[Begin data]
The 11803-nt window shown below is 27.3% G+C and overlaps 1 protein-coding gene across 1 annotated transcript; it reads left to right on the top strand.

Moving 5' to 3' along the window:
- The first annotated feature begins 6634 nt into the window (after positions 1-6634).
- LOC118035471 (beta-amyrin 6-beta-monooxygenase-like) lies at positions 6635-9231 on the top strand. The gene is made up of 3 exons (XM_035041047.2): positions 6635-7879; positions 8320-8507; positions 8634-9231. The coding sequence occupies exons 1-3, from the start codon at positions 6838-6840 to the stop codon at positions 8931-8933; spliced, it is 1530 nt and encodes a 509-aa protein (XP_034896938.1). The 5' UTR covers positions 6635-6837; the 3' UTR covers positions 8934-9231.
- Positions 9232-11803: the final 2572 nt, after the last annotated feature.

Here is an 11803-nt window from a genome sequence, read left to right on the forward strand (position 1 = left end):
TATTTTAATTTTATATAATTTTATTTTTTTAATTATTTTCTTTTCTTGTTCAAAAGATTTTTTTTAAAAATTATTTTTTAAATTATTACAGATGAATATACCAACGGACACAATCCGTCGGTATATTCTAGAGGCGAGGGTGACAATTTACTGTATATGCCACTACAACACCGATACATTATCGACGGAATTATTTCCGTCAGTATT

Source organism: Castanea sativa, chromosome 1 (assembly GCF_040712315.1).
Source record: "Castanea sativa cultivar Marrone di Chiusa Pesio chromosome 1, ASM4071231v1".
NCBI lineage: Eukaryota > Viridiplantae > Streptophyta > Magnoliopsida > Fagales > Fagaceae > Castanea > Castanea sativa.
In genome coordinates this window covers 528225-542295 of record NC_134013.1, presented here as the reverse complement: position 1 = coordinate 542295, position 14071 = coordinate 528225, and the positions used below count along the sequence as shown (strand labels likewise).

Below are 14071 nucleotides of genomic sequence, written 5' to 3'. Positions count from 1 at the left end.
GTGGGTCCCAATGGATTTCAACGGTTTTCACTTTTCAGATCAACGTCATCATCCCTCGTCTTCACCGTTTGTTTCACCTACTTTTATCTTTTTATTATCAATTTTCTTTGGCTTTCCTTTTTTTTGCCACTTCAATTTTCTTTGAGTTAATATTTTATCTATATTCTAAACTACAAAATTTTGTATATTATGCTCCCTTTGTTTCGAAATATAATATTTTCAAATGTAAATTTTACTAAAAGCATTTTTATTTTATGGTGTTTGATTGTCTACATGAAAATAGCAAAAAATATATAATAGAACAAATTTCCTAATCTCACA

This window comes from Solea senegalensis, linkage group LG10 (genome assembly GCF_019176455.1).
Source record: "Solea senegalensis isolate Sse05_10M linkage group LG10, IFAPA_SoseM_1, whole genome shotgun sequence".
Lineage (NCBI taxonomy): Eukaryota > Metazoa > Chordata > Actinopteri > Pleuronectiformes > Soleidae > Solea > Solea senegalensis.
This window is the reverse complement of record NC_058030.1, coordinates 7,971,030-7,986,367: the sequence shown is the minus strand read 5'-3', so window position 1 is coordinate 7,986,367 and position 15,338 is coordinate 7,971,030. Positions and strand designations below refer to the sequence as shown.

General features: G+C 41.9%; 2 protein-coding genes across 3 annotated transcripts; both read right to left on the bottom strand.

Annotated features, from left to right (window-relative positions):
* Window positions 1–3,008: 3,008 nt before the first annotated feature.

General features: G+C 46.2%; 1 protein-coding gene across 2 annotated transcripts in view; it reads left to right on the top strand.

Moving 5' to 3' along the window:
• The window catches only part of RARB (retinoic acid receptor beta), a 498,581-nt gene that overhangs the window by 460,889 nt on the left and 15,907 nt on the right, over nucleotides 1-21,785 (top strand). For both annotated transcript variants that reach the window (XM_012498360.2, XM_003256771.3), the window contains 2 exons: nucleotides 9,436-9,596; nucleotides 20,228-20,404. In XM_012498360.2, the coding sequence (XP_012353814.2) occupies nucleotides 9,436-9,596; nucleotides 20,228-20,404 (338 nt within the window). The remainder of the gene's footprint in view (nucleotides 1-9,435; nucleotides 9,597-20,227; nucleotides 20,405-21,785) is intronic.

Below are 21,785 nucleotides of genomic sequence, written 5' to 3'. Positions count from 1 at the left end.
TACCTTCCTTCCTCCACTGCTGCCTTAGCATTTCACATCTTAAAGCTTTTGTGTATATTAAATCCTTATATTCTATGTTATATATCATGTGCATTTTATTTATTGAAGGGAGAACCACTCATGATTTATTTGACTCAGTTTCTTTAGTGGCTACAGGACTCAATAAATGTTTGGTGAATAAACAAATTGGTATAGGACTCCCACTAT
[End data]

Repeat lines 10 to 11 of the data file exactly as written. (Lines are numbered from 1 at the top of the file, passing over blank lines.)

NCBI lineage: Eukaryota > Viridiplantae > Streptophyta > Magnoliopsida > Fagales > Fagaceae > Castanea > Castanea sativa.
In genome coordinates this window covers 528225-542295 of record NC_134013.1, presented here as the reverse complement: position 1 = coordinate 542295, position 14071 = coordinate 528225, and the positions used below count along the sequence as shown (strand labels likewise).